MONTGOMERY, Ala. — Governor Kay Ivey on Friday awarded almost $17.8 million in Community Development Block Grants to improve 54 Alabama towns, cities and counties.
The 55 grants will support a number of community improvement projects including water and sewer extensions and rehabilitation, street and drainage improvements, housing rehabilitation and community centers.
“The beginning of a better Alabama starts today for many residents who are without clean water to drink or safe roads to drive or suitable housing in which to live,” Governor Ivey said. “I am pleased to award these grants to support vital community improvement projects, and I commend the dedicated local officials who sought these grants with the intent to make their communities better places to live.”
Community Development Block Grants are awarded annually through a competitive process in four main categories including small city, large city, counties and community enhancements. Other categories in this round include Black Belt and planning grants. Award determinations are based on the number of low and moderate-income families affected, urgency of the need and project cost efficiency.
The Alabama Department of Economic and Community Affairs is administering the grants from funds made available by the U.S. Department of Housing and Urban Development.
“As a former mayor whose city has been a recipient of CDBG awards, I can attest to how important this program is to our towns, cities and counties and the difference these grants can make in a community,” ADECA Director Kenneth Boswell said. “ADECA is pleased to join Governor Ivey in the partnerships that it takes to make these grants come to fruition.”
Those awarded grants, grant amounts and projects are:
Small City Fund
(Municipalities with populations of 3,000 or less)
Beatrice – $350,000 for street improvements.
Camden – $350,000 for water and sewer improvements.
Carrollton – $350,000 for sewer improvements.
Cherokee – $314,000 for street and drainage improvements.
Detroit – $350,000 for water improvements.
Falkville – $350,000 for sewer improvements.
Luverne – $350,000 for water and street improvements.
Millry – $350,000 for water improvements.
New Hope – $350,000 for sewer and street improvements.
Oak Grove – $200,000 for sewer improvements.
Parrish – $350,000 for street and drainage improvements.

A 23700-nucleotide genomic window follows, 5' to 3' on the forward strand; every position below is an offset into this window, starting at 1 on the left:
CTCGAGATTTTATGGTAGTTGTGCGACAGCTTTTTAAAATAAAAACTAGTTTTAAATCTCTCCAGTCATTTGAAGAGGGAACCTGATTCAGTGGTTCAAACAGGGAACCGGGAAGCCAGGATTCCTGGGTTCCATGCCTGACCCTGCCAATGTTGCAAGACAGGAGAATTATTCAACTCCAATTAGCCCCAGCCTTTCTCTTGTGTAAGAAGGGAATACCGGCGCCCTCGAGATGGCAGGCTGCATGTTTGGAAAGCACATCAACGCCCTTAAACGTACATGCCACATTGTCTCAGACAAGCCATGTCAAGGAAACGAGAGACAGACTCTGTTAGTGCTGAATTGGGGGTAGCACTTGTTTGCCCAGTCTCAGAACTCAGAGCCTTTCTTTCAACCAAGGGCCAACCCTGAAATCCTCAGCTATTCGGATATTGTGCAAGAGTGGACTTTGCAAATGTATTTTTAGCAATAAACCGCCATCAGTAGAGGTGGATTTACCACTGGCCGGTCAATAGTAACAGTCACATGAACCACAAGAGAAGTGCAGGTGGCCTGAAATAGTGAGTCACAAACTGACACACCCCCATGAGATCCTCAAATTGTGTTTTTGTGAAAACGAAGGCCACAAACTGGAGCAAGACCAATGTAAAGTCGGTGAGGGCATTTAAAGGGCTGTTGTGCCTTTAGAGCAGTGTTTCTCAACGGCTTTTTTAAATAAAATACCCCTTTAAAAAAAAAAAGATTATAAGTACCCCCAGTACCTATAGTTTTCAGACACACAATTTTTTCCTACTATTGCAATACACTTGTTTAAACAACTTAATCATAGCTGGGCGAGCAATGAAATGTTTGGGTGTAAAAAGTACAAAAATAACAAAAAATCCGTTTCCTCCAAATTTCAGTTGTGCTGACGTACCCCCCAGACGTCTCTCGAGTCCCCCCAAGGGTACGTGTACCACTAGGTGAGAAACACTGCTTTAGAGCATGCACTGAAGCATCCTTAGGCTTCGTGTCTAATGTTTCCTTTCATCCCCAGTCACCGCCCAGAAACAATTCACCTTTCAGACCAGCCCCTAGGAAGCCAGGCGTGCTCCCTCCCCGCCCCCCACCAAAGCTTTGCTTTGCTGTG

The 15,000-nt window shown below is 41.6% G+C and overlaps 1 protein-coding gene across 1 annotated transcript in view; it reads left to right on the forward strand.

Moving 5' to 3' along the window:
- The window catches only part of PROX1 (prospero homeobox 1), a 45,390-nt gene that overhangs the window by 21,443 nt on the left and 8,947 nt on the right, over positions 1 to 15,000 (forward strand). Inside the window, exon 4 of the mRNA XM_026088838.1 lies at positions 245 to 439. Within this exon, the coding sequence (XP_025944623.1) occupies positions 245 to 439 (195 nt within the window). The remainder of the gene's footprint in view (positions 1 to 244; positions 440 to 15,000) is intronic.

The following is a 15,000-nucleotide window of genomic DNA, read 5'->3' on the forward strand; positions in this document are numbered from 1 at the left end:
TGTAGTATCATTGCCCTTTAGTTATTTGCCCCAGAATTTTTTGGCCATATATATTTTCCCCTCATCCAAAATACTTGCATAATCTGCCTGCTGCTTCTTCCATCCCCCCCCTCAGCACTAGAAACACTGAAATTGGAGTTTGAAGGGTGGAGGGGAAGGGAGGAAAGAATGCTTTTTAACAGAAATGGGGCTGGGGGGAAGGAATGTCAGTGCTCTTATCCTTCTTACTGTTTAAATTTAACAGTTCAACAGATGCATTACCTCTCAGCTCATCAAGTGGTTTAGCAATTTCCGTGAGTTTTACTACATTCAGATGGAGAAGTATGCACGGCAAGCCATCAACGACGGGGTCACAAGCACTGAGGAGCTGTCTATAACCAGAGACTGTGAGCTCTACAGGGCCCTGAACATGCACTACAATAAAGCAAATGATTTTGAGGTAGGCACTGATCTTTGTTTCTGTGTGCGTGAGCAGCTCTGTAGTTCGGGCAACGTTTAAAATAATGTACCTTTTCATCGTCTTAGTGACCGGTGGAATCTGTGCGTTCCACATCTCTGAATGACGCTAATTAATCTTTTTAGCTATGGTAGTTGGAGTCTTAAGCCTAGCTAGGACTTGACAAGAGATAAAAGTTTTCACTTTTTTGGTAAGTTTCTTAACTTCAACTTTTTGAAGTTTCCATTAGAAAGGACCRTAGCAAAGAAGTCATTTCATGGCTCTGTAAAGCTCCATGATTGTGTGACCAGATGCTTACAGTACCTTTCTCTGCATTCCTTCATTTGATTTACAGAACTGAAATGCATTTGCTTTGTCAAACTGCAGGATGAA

Pisgah – $314,900 for water improvements.
Rutledge – $350,000 for street improvements.
Samson – $350,000 for sewer, water and street improvements.
Sumiton – $350,000 for sewer improvements.
Toxey – $350,000 for street improvements.
Woodville – $350,000 for street and drainage improvements.
Vredenburgh – $350,000 for street improvements.
Large City Fund
(Municipalities with populations of 3,001 or more)
Andalusia – $280,000 for street improvements.
Demopolis – $450,000 for sewer improvements.
Elba – $450,000 for downtown revitalization.
Eufaula – $450,000 for housing rehabilitation.
Haleyville – $450,000 for sewer, water, drainage and street improvements.
Hamilton – $450,000 for sewer, water, street and drainage improvements.
Jacksonville – $429,713 for sewer improvements
LaFayette – $450,000 for water improvements.
Piedmont – $450,000 for sewer improvements.
Roanoke – $359,487 for street improvements.
Talladega – $450,000 for sewer improvements.
Tuskegee – $450,000 for water and street improvements, and demolition and revitalization.
(applies to 65 Alabama counties with Mobile and Jefferson counties receiving CDBG funds directly from HUD)
Baldwin County – $350,000 for water improvements near the Lillian community.
Hale County – $350,000 for water improvements in the Akron area.
Madison County – $300,000 for water improvements east of Huntsville.
Marshall County – $350,000 for street improvements on several county roads.
Monroe County – $350,000 for water improvements west of Frisco City.
Montgomery County – $350,000 for housing rehabilitation in Eastwood Villa.
Sumter County – $350,000 for water improvements north of Cuba.
Washington County – $350,000 for water improvement in the Fruitdale area.
Community Enhancement Fund
(municipalities of all sizes and 65 Alabama counties for projects addressing quality of life issues.)
Akron – $250,000 for sewer improvements.
Autaugaville – $250,000 for a new senior center.
Barbour County – $250,000 for a new fire station in the Texasville community.
Billingsley – $250,000 for town park improvements.
Blountsville – $250,000 for sewer and street improvements.
Blue Springs – $185,000 for water improvements.
Butler County – $250,000 for courthouse renovations/handicapped accessibility.
Cottonwood – $250,000 for street improvements.
Dozier – $247,510 for demolition and clearance.
Enterprise – $250,000 for demolition and clearance.
Lauderdale County – $202,569 for a new senior center in the Greenhill community.
Lisman – $182,771 for street improvements.
Midway – $250,000 to convert a school into a community center.
River Falls – $250,000 for street improvements.
Black Belt Fund
(municipalities and counties within a 12-county Black Belt region.)
Selma – $450,000 for drainage improvements.
(awarded to guide municipalities in orderly growth, revitalization or development.)
Piedmont – $40,000
Skyline – $35,000